Here is the story of a fellow named George who made a significant decision when faced with a tempting choice.

 

George had been working on a business proposal for the past few months and he had a very compelling prospectus for an investor willing to give it a look. The proposal was beside him in the car. He had spent almost the last of his money on a printing and binding job that gave the proposal a very professional look. He had spoken to an investor who said he was willing to give it a look if he could get it to him today.

 

George did not have the money for a same-day courier. But he had some gas in his car, so he drove downtown and was now waiting for a parking spot to open up.

 

George could not even afford to go in the parking garage. The sign said, “$5 minimum”. He didn’t have that. The very last of George’s money was in his pocket. A toonie and a quarter. That was it. A two dollar piece and two bits.

 

The parking meters in this prime location cost $2 per hour but for a quarter you could get seven minutes. The meters were strictly enforced. Anyone in violation would get their car towed away, warned a glaring sign.

 

Seven minutes would be all that George needed. He just had to get in the building, get up to

the 16th floor on the elevator and leave his presentation with the receptionist. He would wait.

He thought to himself that once he got this done, he would reward himself with a Tim Hortons’ coffee with his last toonie.

 

Finally a man came to vacate a space.

 

Just before the man could move his car out, another car pulled up parallel to the car ahead of his. That made it very difficult for the man to move his car.

 

The man was reluctant to move, so George got out of his car to ask the person blocking the way if they would move just a little. When George approached the car, he could see that the driver was a woman about 30 years old. She had loud music going in the car, and the windows were closed because she was using the air conditioning. She looked at George and gave him “the finger”. She was not going to speak to George, let alone move her car.

 

So George helped the man negotiate his car out of the parking space, and with a little deft traffic direction he was on his way. George got into his car to manoeuvre it into the parking space, but just as he did so, the woman who was blocking all the traffic backed her car into the parking spot. She knew very well that George had been waiting for the space. He had his signal on, and his car was in a waiting position. What a witch!

 

George approached the woman as she got out of her car and said “Madam, I was waiting for this space.” The woman looked at George, gave him another “finger” and walked away.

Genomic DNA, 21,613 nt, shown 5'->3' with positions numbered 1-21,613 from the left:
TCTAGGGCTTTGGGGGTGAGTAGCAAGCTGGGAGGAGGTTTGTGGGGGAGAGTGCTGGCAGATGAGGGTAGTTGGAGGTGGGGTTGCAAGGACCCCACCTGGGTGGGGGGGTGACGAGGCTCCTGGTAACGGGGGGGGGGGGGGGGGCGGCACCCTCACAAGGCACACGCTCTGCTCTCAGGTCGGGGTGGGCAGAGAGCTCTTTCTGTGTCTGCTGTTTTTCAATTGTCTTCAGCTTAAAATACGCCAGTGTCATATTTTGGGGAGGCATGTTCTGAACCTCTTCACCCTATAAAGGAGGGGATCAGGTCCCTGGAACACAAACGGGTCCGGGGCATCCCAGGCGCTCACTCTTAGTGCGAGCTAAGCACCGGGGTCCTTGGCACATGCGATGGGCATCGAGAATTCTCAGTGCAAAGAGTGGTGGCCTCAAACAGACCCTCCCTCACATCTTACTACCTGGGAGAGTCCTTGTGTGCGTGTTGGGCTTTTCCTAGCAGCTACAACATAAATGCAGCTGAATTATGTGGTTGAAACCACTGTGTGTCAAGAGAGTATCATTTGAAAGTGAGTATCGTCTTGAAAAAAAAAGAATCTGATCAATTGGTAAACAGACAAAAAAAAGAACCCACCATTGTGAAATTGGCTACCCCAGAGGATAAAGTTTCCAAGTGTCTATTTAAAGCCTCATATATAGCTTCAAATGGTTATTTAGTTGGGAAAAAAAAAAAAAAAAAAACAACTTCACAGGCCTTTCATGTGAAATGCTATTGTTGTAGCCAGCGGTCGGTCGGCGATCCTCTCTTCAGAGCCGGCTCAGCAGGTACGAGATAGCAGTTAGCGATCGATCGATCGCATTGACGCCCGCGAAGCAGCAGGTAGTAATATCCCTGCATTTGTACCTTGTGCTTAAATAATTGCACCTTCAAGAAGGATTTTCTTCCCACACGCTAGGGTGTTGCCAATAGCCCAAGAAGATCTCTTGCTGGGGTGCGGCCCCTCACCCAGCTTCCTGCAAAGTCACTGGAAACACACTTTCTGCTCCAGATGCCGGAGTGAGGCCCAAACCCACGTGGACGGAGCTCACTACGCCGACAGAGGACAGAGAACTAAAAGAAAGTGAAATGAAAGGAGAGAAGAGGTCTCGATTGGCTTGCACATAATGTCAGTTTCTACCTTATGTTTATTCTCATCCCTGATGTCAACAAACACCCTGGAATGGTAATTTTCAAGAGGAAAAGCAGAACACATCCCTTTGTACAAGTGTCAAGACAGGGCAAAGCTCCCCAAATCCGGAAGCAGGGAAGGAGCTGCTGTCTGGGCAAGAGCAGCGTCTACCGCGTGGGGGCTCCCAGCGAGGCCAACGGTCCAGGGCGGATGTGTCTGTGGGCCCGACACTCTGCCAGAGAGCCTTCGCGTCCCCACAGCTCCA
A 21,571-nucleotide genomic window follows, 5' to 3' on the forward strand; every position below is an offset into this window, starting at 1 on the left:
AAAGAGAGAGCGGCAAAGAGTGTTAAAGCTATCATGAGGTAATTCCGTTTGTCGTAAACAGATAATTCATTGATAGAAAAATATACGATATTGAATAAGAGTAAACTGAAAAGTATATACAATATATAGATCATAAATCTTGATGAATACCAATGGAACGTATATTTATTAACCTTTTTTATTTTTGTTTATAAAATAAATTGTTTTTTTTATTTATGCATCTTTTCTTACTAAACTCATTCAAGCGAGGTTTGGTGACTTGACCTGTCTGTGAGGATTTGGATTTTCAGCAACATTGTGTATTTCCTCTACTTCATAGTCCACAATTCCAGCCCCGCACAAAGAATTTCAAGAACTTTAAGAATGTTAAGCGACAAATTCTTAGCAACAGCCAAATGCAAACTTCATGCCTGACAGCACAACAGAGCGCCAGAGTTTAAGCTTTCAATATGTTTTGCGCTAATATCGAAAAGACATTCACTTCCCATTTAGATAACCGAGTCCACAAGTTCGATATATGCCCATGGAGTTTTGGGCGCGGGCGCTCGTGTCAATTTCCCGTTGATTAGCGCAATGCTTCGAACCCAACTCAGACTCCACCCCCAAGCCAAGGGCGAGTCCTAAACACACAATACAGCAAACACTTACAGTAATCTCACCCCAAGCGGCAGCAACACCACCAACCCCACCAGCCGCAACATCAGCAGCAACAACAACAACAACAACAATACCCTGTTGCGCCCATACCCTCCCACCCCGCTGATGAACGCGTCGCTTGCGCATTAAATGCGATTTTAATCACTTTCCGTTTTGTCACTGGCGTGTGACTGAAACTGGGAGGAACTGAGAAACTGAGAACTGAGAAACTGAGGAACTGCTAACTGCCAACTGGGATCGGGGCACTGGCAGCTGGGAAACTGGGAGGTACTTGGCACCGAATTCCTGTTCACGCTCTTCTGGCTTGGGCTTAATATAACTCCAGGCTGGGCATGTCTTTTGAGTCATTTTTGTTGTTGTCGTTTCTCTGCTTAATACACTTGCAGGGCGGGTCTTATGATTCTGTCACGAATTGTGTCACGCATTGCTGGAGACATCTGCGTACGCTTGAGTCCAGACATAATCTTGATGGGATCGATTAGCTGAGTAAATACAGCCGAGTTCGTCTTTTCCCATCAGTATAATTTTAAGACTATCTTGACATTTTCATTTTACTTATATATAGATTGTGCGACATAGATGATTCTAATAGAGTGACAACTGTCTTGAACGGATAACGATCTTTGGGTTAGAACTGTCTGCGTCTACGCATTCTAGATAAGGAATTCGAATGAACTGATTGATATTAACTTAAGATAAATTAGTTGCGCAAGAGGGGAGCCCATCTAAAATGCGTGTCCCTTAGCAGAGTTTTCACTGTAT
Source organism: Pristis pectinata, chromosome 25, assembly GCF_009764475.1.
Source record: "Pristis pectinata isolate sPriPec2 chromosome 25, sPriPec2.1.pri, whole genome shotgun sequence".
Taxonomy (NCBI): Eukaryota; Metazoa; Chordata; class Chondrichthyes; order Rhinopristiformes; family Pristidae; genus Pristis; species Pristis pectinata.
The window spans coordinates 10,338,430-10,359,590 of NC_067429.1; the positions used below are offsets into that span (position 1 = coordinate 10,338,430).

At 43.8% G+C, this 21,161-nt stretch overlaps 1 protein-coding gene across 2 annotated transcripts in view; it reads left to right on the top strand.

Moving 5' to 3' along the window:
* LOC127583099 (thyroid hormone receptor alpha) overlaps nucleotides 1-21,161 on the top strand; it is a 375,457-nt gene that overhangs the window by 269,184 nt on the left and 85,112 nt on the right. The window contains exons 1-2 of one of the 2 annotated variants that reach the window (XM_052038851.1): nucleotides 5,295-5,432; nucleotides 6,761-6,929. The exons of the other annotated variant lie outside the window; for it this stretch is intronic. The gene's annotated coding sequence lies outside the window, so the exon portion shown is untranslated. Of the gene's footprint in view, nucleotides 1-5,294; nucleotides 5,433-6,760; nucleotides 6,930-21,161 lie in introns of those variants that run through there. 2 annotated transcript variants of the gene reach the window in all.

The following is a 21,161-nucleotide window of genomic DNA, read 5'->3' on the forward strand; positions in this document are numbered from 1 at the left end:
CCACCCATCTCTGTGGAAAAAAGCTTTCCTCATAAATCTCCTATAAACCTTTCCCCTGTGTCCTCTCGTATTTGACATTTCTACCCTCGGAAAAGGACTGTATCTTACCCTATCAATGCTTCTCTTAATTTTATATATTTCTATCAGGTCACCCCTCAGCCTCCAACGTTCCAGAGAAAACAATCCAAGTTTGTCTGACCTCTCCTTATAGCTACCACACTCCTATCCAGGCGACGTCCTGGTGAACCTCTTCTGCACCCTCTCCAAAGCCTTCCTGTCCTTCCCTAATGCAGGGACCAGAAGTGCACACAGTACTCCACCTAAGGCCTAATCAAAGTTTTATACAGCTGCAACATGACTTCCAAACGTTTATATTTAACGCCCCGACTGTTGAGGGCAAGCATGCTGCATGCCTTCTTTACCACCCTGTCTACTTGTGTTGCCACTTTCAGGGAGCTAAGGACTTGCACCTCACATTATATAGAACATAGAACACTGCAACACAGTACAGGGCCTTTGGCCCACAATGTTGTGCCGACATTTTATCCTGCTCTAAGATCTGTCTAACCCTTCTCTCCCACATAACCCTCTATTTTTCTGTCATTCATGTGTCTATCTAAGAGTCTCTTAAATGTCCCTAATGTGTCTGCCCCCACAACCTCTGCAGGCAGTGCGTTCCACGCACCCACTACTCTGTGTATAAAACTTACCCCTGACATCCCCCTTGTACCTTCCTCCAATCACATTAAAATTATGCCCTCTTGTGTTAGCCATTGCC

What a witch!

 

George decided that he would look for another parking space. He found one 10 blocks away. At least this one was cheaper. He got a whole hour for his quarter, and he would need it for the 20-minute walk to the building where he was to deliver his proposal.

 

As George walked to the building, it began to rain. He tucked the proposal into his jacket and even though he was soaking wet, George got it delivered dry and in good shape.

 

As George came out of the building to walk back to his car, he consoled himself with the thought of a warm cup of coffee. It would take the chill off from his wet clothing and celebrate the fact that he got a very good proposal delivered.

 

George noticed that a parking enforcement officer and a menacing tow truck were headed down the street toward him. Then George noticed that the woman who had in effect stolen his parking spot had neglected to put any money in the meter. Her car was going to be ticketed and towed away!

 

George was beside himself as he thought of the great justice that was about to unfold before him. The witch was about to get payback! This was going to be great.

And just then another thought came to George. He took out his last toonie and put it into the parking meter.

 

The enforcement officer walked right past the car. The tow truck did not tow the car away.

George remained there for a couple of minutes more and saw the woman return to her car. She noticed him standing in front of the building and remembered him. She gave him the “finger” again, got in her car and drove away.

 

She would never know what had just happened.

 

Heino Molls is publisher of REM. E-mail [email protected]  or discuss this article in the REM Discussion Forum.

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